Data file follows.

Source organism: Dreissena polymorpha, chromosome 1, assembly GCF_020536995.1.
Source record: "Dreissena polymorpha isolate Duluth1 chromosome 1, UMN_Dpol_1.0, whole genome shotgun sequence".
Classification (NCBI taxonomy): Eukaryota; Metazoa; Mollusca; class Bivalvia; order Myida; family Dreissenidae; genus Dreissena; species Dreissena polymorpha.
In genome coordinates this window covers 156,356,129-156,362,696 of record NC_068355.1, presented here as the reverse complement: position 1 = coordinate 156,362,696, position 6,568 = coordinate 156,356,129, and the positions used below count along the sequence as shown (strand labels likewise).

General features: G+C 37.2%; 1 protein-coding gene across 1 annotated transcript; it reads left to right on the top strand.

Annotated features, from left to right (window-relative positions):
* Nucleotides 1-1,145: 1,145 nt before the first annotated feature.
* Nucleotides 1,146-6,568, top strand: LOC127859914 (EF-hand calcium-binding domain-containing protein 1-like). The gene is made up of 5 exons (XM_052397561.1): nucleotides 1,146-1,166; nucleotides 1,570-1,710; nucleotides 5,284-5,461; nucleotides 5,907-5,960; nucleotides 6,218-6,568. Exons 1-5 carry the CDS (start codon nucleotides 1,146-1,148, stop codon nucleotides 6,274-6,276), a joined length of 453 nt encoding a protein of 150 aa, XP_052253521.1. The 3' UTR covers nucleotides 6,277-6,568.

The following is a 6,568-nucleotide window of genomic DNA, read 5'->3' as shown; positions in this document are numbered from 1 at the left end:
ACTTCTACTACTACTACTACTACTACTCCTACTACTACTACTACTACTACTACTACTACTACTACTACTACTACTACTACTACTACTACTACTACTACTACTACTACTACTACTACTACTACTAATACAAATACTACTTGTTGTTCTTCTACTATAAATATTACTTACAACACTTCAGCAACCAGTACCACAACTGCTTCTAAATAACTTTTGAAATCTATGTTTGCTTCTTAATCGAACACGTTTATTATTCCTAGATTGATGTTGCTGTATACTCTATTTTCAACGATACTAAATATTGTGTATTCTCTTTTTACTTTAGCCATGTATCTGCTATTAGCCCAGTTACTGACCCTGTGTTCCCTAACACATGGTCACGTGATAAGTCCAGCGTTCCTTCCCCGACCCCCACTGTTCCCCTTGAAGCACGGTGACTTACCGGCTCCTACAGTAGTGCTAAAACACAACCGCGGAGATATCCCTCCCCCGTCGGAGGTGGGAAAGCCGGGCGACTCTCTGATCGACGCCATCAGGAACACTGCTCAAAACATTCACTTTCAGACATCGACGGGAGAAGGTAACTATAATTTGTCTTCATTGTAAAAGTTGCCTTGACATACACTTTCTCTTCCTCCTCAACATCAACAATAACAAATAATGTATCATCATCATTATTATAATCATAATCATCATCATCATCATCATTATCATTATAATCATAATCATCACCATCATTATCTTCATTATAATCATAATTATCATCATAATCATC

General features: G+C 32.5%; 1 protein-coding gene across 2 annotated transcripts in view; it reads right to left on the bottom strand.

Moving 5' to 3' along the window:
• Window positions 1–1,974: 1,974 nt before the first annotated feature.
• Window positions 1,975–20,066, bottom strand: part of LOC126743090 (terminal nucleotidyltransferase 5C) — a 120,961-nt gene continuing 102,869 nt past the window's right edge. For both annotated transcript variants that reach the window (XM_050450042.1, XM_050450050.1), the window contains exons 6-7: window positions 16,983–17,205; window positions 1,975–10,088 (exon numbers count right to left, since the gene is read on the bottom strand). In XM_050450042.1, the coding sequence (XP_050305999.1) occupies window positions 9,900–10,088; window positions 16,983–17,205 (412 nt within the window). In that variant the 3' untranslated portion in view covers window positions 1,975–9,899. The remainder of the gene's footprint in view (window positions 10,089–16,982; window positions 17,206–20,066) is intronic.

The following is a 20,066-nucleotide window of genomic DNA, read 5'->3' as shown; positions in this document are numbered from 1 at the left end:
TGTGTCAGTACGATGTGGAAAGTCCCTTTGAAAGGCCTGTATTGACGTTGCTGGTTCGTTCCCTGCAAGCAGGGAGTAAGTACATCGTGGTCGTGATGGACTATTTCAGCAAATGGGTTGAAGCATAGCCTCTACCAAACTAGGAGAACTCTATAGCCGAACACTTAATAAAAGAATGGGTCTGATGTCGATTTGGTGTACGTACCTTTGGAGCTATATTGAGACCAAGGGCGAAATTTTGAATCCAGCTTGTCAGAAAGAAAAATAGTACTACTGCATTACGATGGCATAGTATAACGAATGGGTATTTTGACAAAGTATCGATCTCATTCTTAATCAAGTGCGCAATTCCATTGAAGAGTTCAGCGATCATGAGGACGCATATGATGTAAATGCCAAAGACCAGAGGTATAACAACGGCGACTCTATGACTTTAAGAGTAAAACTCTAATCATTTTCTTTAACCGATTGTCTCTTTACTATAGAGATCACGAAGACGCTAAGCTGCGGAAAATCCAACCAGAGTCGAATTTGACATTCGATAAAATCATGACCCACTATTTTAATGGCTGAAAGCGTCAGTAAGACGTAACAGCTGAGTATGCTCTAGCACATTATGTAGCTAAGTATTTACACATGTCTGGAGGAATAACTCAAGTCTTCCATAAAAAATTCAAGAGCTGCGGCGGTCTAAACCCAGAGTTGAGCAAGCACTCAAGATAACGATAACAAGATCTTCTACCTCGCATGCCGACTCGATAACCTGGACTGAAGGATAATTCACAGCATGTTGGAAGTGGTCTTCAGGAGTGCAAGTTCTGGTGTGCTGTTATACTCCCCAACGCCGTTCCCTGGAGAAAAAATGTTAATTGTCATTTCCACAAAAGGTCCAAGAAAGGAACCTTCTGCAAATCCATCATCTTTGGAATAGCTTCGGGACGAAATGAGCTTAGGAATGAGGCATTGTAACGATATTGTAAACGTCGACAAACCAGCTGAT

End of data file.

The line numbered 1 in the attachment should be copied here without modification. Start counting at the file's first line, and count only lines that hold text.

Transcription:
Source organism: Dreissena polymorpha, chromosome 1, assembly GCF_020536995.1.